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“But they don’t look ill!”

10 Oct 2022 | Written by By Peter Slee

Photo of a person standing in front of the sea, at dusk, gazing the right of the frame

Today is World Mental Health day. To honour that, we had former chaplain, current host of our Guided support group, Peter Slee write his advice for helping those who might be struggling with their mental health.

“But they don’t look ill!”

Have you ever thought or said this of an acquaintance, I wonder?

There are a number of conditions that might be considered “invisible”, as there are no obvious presenting symptoms, and those that affect our mental health are particularly prone to be missed or misunderstood by others.

With today being World Mental Health Day, there is an opportunity for each of us to reflect on this very important, but often overlooked, health concern.

Many of us will have had personal experiences of the effects of mental illness, either on ourselves or those close to us. I had a period in my life when I was carrying unhealthy levels of stress which led to a complete breakdown; also, my mother lived with depression throughout my life – with several spells in psychiatric hospitals and permanent dependence on antidepressant medication.

Mental health awareness has two facets – both equally important – and which I would like to highlight below:

First, being aware of those with mental health problems, here are a few pointers: 

  • Mental illness may not be obvious – it doesn’t need a pair of crutches or a neck-brace
  • Mental illness may be hidden – nothing about the person, initially, seems affected
  • Mental illness may be hidden – because the symptoms could mean something else
  • Mental illness is often a chronic condition – it can affect a person’s long-term health

Let’s consider some case studies:

  1. Cyril was subjected to considerable physical and mental abuse, in childhood. When he senses people are becoming too close, emotionally, he may withdraw.
    Some people may consider Cyril rude; others may try and cajole him into joining in, which will likely be counterproductive.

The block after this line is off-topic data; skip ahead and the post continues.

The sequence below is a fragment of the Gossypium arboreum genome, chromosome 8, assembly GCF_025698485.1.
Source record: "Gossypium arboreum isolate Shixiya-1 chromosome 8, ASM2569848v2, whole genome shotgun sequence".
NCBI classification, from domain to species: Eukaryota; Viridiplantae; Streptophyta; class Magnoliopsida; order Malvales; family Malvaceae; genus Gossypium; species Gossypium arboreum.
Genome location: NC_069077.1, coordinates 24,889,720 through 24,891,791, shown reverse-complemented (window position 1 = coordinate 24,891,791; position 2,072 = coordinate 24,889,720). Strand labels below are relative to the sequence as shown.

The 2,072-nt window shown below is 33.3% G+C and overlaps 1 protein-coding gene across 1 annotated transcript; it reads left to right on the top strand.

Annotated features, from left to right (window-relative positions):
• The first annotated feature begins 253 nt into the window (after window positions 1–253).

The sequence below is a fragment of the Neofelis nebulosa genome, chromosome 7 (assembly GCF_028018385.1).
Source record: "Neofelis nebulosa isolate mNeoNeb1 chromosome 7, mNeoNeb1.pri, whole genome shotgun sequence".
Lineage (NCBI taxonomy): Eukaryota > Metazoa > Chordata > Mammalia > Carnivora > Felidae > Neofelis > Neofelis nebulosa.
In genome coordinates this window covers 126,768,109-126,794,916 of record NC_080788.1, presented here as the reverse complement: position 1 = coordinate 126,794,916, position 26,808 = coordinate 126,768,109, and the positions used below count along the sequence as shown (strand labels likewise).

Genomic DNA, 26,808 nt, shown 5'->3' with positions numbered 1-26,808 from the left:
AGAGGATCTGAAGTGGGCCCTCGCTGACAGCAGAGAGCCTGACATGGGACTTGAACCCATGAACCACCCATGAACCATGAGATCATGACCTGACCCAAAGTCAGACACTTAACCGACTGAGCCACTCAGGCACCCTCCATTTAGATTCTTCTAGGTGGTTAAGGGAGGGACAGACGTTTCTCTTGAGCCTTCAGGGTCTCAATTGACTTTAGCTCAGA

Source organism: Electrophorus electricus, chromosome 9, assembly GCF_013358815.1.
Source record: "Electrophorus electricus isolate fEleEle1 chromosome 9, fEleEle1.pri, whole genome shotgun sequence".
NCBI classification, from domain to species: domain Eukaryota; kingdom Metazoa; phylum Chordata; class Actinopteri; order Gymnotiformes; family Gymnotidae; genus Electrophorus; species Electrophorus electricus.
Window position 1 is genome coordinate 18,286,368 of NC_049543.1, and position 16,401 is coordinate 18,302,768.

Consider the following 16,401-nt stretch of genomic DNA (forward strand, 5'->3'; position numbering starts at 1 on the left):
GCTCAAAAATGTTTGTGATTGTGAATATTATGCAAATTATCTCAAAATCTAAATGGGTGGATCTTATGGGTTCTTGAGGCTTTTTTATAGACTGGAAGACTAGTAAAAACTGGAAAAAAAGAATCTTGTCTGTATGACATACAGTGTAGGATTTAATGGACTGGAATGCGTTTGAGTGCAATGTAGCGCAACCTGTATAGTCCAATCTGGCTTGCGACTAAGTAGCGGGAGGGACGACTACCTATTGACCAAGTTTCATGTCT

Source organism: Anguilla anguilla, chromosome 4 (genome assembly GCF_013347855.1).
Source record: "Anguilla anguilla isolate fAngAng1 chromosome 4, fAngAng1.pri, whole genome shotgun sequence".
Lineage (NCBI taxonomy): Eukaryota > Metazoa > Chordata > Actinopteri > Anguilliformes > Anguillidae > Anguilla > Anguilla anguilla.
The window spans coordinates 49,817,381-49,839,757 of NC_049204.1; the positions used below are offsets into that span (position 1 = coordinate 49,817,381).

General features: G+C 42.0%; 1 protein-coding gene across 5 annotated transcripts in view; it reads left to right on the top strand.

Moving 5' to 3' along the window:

Unless Cyril is prepared to confide in you or others in the social group, it will be very difficult to recognise this problem.

  2. Amanda suffered with postnatal depression after the birth of her second child. Even she assumes her lack of energy is due to the general pressures resulting from the demands of caring for a toddler and a newborn.
    While friends and family were understanding for a while after the birth of a child, they expected Amanda to revert to her normal self, after a while.

    If Amanda continues to show ongoing signs of stress, it may be that a trusted friend or relative may be able to gently suggest a chat with her GP could be worthwhile.

  3. Olivia seemed to cope well when her husband was diagnosed with terminal cancer and his subsequent death. Three years on, her extreme lethargy is assumed to be a symptom of an unknown health condition.

Olivia’s family have been nagging her to insist on further scans and tests, as they are convinced that there is a physical cause.

If those close to her could reflect on the recent changes in other areas of her life, they might identify something which may have triggered a disturbance in her wellbeing, linked with the loss of her husband.

Secondly, let’s look at our own mental health

Problems with our mental health tend to be the least talked about aspect of our lives. How often have you played down or brushed off a genuine concern shown with words like:

  • “I’m OK. Nothing an early night/stiff drink/brisk walk won’t put right.”
  • “Just feeling a bit under the weather, but nowhere near as bad as ‘x’ or ‘y’.”
  • “Can’t complain. Just off to book a winter break in the sun.”

Similarly, we can be guilty of dismissing another person’s obvious suffering with words like:

  • “You can’t go on feeling sorry for yourself forever.”
  • “Think of those around you and snap out of it.”
  • “I can’t imagine why it takes you so long to get ready in the morning.”

So, here are ten questions for you to ask yourself (or maybe apply to others):

  • Do I find myself avoiding certain people or places for no apparent reason?
  • Do I feel anxious when I am not able to control a situation?
  • Do I make up excuses for my failure to engage in the usual activities?
  • Do I dread the phone/doorbell ringing – even before knowing who it might be?
  • Do I feel unusually tired, with no obvious reason?
  • Am I finding it difficult to sleep, or often going to bed much later than usual?
  • Am I choosing to eat comfort foods rather than preparing healthy meals?
  • Am I drinking/smoking more than is normal for me?
  • Do I notice myself being short-tempered with those I know well?
  • Have I suddenly become AGOG (A Grumpy Old Git)?

It goes without saying, I hope, that answering “yes” to any of the above does not mean you are suffering with a mental health illness – but it may give you cause to reflect, chat to others, or seek professional advice from your GP. There are other options too, such as the MIND helpline: 0300 123 3393 (email: info@mind.org.uk) the Samaritans 116 123 (email: jo@samaritans.org) or SANEline: 0300 304 7000.  

Peter Slee has recently retired from a senior position with a charitable care provider in a chaplaincy role. Peter has also held positions of responsibility as a Baptist minister, and a retail manager, in varied contexts. Retirement, which came sooner than expected, has given him the opportunity to develop his photographic and artistic inclinations (landscape photography, lino-printing and dabbling in acrylic painting). His 3 grandchildren also bring him great joy. 

Peter is one our pastoral specialists at The Joy Club who runs our Guided support group sessions. You can find out more about these meetings here

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